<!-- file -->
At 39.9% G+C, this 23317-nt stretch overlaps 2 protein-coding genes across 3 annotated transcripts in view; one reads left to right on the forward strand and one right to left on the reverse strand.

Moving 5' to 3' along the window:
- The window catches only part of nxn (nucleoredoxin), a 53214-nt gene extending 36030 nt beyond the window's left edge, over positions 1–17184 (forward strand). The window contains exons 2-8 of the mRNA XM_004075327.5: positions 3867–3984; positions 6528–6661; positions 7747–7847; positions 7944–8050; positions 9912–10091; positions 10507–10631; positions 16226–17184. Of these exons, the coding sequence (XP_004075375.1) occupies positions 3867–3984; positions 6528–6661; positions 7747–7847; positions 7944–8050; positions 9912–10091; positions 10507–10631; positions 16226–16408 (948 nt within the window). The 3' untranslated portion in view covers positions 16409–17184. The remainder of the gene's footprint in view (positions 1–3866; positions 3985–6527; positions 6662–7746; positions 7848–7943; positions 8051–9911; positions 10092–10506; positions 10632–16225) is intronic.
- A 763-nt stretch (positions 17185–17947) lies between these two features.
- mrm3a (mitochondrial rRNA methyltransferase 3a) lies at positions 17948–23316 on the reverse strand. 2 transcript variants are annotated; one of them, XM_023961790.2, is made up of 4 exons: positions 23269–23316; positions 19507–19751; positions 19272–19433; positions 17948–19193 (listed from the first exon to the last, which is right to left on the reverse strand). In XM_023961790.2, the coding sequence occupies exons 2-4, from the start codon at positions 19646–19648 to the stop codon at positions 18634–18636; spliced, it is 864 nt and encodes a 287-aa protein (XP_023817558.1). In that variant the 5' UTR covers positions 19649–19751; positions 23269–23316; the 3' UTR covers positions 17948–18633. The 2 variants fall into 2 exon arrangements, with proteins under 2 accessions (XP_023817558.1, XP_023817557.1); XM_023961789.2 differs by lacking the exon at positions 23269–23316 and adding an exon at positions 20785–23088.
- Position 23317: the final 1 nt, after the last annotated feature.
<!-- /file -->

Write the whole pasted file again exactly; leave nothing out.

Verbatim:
At 39.9% G+C, this 23317-nt stretch overlaps 2 protein-coding genes across 3 annotated transcripts in view; one reads left to right on the forward strand and one right to left on the reverse strand.

Moving 5' to 3' along the window:
- The window catches only part of nxn (nucleoredoxin), a 53214-nt gene extending 36030 nt beyond the window's left edge, over positions 1–17184 (forward strand). The window contains exons 2-8 of the mRNA XM_004075327.5: positions 3867–3984; positions 6528–6661; positions 7747–7847; positions 7944–8050; positions 9912–10091; positions 10507–10631; positions 16226–17184. Of these exons, the coding sequence (XP_004075375.1) occupies positions 3867–3984; positions 6528–6661; positions 7747–7847; positions 7944–8050; positions 9912–10091; positions 10507–10631; positions 16226–16408 (948 nt within the window). The 3' untranslated portion in view covers positions 16409–17184. The remainder of the gene's footprint in view (positions 1–3866; positions 3985–6527; positions 6662–7746; positions 7848–7943; positions 8051–9911; positions 10092–10506; positions 10632–16225) is intronic.
- A 763-nt stretch (positions 17185–17947) lies between these two features.
- mrm3a (mitochondrial rRNA methyltransferase 3a) lies at positions 17948–23316 on the reverse strand. 2 transcript variants are annotated; one of them, XM_023961790.2, is made up of 4 exons: positions 23269–23316; positions 19507–19751; positions 19272–19433; positions 17948–19193 (listed from the first exon to the last, which is right to left on the reverse strand). In XM_023961790.2, the coding sequence occupies exons 2-4, from the start codon at positions 19646–19648 to the stop codon at positions 18634–18636; spliced, it is 864 nt and encodes a 287-aa protein (XP_023817558.1). In that variant the 5' UTR covers positions 19649–19751; positions 23269–23316; the 3' UTR covers positions 17948–18633. The 2 variants fall into 2 exon arrangements, with proteins under 2 accessions (XP_023817558.1, XP_023817557.1); XM_023961789.2 differs by lacking the exon at positions 23269–23316 and adding an exon at positions 20785–23088.
- Position 23317: the final 1 nt, after the last annotated feature.